The destructive effects of these measures, which are touted for their beneficial qualities, go unacknowledged. The causes of economic and social problems are not self-evident, and many people do not link cause and effect. The same destructive policies are repeatedly introduced as they are not viewed as causally linked to the disasters that lie in their wake. No lessons are learned. Mises explains:

To see the weakness of a policy which raises the consumption of the masses at the cost of existing capital wealth, and thus sacrifices the future to the present, and to recognize the nature of this policy, requires deeper insight than that vouchsafed to statesmen and politicians or to the masses who have put them into power. As long as the walls of the factory buildings stand, and the trains continue to run, it is supposed that all is well with the world. The increasing difficulties of maintaining the higher standard of living are ascribed to various causes, but never to the fact that a policy of capital consumption is being followed.

Mises argues that the fight against this destructionism requires more than simply correcting socialists concerning the facts:

Facts per se can neither prove nor refute anything. . . . From the socialist point of view, Capitalism alone is responsible for all the misery the world has had to endure in recent years. Socialists see only what they want to see and are blind to anything that might contradict their theory.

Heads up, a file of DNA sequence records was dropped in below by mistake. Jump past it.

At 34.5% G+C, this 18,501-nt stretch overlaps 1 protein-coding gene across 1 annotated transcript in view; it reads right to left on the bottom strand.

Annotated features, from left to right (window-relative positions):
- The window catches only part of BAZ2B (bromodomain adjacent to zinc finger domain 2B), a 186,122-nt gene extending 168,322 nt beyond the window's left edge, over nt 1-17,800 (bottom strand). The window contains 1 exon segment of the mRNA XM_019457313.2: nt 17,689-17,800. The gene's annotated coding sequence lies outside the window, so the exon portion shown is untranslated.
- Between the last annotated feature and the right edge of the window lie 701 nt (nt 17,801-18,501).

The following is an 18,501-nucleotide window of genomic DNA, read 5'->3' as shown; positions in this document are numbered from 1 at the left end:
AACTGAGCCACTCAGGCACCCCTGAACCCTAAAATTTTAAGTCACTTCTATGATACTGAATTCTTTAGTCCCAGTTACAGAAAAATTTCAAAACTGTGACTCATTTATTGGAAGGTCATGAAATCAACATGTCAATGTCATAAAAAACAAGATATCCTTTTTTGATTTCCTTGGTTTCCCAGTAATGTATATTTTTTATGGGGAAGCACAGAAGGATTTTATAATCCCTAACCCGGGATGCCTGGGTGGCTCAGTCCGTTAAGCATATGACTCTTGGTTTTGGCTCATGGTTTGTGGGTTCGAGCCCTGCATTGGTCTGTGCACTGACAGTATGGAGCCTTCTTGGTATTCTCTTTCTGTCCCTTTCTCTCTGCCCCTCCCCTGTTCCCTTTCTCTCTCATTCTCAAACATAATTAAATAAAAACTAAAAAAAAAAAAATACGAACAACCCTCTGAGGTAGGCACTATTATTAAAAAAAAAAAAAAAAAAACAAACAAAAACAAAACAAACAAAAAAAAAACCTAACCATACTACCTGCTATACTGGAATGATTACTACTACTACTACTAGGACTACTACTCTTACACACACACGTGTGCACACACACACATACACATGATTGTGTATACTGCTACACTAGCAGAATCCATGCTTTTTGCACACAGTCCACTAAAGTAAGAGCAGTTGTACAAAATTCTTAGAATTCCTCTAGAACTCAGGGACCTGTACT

Thus, the rising cost of living is ascribed to corporate greed and profiteering, with the left-leaning Guardian informing its readers that inflation is caused by “energy prices and corporate profits” and the 2020 global economic recession was caused by covid. Simple explanations for economic crises play well to the voters, who are in that way well-primed to accept that all measures taken by the government to tackle the crises are well-intentioned.

In response, it is necessary to persuade our compatriots of the true causes of the destructionism they see unfolding around them by joining what Mises calls “the battle of ideas,” a battle based not only on pointing out the correct facts, but more so on “the interpretation and explanation of the facts, by the ideas and the theories.”

Full story here Are you the author?
Previous post See more for 6b.) Next post
Tags: ,

Permanent link to this article:

Leave a Reply

Your email address will not be published.

You may use these HTML tags and attributes: <a href="" title=""> <abbr title=""> <acronym title=""> <b> <blockquote cite=""> <cite> <code> <del datetime=""> <em> <i> <q cite=""> <s> <strike> <strong>

This site uses Akismet to reduce spam. Learn how your comment data is processed.